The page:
The Israeli government was quick to criticize the deal, saying it is a bad deal for the world. All its efforts to stop the deal came to nought. Three weeks prior, five former members of President Obama’s inner circle of Iran advisers wrote an open letter expressing concern that a pending accord to stem Iran’s nuclear program “may fall short of meeting the administration’s own standard of a ‘good’ agreement” and laying out a series of minimum requirements that Iran must agree to in the coming days for them to support a final deal.

“Most of us would have preferred a stronger agreement,” the letter begins, going on to assess the proposed accord as useful for delaying Iran’s program, but not a long-term solution to the problem of a nuclear Iran.

“The agreement will not prevent Iran from having a nuclear weapons capability,” it continues. “It will not require the dismantling of Iran’s nuclear enrichment infrastructure. It will however reduce that infrastructure for the next 10 to 15 years. And it will impose a transparency, inspection, and consequences regime with the goal of deterring and dissuading Iran from actually building a nuclear weapon.”

Among the people who signed the letter are Dennis B. Ross; David H. Petraeus, the former C.I.A. director who oversaw covert operations against Iran until he resigned two years ago; Robert Einhorn, a longtime State Department proliferation expert who helped devise and enforce the sanctions against Iran; Gary Samore, Mr. Obama’s former chief adviser on nuclear policy who is now the president of the advocacy group United Against Nuclear Iran, and Gen. James E. Cartwright, a former vice chairman of the Joint Chiefs of Staff and an architect of Mr. Obama’s effort to build up military forces in the region.

Among Republicans, the most notable signatory is Stephen J. Hadley, Mr. Bush’s national security adviser in his second term, who presided over efforts to slow Iran’s progress.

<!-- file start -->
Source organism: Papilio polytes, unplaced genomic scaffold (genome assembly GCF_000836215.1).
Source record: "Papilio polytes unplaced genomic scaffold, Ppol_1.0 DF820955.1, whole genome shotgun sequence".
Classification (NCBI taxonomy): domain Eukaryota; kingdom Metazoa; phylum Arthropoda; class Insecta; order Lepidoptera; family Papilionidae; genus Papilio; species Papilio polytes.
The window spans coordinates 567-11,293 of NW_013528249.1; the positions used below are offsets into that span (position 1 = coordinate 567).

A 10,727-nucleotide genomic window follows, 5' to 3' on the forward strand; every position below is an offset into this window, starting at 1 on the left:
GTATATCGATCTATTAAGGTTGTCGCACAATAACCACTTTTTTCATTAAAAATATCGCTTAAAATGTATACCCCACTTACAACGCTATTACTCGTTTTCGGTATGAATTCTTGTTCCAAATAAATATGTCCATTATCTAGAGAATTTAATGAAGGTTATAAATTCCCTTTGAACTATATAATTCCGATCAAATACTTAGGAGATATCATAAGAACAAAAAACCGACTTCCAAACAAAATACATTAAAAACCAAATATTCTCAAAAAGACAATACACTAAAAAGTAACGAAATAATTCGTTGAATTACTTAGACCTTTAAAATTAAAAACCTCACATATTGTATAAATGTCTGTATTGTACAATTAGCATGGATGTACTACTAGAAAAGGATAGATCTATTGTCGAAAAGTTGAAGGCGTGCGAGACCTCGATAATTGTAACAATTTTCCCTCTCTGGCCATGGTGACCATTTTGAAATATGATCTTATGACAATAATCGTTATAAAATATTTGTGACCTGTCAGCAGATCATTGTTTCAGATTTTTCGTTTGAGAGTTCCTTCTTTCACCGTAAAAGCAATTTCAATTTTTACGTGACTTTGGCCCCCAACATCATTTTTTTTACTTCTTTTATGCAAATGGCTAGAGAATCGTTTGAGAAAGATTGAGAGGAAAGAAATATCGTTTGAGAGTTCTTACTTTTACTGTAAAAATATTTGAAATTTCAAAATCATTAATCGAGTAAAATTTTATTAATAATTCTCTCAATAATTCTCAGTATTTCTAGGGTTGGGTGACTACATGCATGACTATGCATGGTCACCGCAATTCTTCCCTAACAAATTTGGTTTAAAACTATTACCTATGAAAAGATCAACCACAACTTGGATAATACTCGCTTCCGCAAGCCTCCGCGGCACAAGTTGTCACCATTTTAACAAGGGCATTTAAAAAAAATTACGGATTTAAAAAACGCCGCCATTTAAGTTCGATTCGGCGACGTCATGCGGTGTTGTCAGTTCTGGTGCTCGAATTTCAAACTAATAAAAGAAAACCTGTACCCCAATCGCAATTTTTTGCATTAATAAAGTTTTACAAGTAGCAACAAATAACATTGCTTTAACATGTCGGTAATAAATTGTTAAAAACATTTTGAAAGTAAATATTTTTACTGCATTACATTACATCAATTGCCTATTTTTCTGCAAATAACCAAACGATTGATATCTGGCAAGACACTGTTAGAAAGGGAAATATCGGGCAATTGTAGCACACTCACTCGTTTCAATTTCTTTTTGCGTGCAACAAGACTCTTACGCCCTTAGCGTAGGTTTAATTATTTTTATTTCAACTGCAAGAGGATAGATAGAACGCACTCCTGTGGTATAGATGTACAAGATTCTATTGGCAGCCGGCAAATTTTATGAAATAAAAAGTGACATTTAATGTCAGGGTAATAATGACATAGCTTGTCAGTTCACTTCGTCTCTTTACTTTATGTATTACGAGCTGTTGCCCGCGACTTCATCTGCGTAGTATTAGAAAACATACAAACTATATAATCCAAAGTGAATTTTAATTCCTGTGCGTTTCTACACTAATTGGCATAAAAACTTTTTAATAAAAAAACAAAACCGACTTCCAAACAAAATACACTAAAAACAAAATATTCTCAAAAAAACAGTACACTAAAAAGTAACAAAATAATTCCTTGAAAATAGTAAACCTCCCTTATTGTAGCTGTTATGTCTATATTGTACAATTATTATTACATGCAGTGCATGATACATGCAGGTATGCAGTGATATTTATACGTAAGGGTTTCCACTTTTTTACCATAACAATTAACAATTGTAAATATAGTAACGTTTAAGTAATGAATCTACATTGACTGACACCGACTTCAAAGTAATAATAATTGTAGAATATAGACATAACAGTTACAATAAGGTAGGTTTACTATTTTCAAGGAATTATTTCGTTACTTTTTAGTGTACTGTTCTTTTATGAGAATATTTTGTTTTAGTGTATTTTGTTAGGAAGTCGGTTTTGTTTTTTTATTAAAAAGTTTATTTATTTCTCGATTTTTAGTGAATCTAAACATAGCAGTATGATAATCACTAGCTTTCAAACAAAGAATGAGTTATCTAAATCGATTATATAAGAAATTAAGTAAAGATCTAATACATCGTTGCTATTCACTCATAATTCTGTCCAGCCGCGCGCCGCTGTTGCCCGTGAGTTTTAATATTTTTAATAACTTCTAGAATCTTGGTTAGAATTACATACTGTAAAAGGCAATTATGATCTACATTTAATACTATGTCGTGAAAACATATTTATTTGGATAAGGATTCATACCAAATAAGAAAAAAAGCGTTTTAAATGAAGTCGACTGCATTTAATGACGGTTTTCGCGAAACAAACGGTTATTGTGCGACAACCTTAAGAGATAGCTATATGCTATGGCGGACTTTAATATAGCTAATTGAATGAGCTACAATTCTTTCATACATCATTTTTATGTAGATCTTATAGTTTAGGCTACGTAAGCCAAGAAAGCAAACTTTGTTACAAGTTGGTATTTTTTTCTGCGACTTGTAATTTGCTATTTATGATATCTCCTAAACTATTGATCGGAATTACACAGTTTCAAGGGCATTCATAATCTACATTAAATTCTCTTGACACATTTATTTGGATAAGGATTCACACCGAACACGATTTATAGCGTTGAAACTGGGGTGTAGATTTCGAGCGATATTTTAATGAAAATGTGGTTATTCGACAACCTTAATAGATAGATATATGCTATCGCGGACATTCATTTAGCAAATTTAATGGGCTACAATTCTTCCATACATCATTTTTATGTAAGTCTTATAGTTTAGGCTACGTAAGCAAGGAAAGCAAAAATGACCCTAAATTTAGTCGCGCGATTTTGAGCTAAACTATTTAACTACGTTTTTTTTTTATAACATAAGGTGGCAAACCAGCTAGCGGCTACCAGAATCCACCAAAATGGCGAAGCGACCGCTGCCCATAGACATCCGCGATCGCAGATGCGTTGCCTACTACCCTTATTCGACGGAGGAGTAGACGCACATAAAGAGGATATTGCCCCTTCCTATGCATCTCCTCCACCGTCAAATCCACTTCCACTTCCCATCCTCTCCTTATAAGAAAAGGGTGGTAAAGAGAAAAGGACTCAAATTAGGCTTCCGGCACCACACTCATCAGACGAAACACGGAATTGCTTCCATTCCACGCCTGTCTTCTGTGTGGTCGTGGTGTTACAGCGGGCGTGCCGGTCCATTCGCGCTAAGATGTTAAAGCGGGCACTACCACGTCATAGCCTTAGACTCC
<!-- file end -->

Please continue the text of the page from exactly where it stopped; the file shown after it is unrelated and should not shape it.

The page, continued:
At the core of the letter are what Mr. Einhorn, now at the Brookings Institution, called “required elements that have not yet been achieved.” He said that all the signatories supported a negotiated settlement, and “there is no poison pill here” intended to undercut the chance of an agreement.

The substance of the letter is less notable for what it says — the positions were frequent talking points for the Obama administration before it faced the inevitable compromises involved in negotiations — than for the influence of its signatories.

But as often happens in negotiations, the mechanics of the trade-offs to get a deal often conflict with the negotiating objectives. Inside the White House of late, there has been what one senior official called “vigorous debate” over the risks of walking away — which would free Iran to return to full-scale production — versus accepting a deal whose specifics still leave some officials uncomfortable.

The letter gets to the heart of the dispute, saying that inspections “must include military (including I.R.G.C.) and other sensitive facilities. Iran must not be able to deny or delay timely access to any site anywhere in the country.”

The inspectors, they write, must be able “to take samples, to interview scientists and government officials, to inspect sites, and to review and copy documents as required for their investigation of Iran’s past and any ongoing nuclear weaponization activities.” The letter adds: “This work needs to be accomplished before any significant sanctions relief.”

On another delicate issue in the talks, the letter calls for “strict limits on advanced centrifuge R&D, testing, and deployment in the first 10 years,” and for measures to prevent “rapid technical upgrade” when those limits expire.

The authors insist that the United States publicly declare — with congressional assent — that even after the expiration of the agreement Iran will not be permitted to possess enough nuclear fuel to make a single weapon. “Precisely because Iran will be left as a nuclear threshold state (and has clearly preserved the option of becoming a nuclear weapon state), the United States must go on record now that it is committed to using all means necessary, including military force, to prevent this.”
The letter emerged from a study group on nuclear issues organized by the Washington Institute for Near East Policy, a policy institute.

Sources: David E. Sanger and Michael R. Gordon, “Iran Nuclear Deal Is Reached After Long Negotiations”, NY Times (July 14, 2015),


David Sanger, “Ex-Advisers Warn Obama That Iran Nuclear Deal ‘May Fall Short’ of Standards”, NY Times (June 24, 2015), http://www.nytimes.com/2015/06/25/world/middleeast/former-advisers-caution-obama-on-iran-nuclear-talks.html?_r=1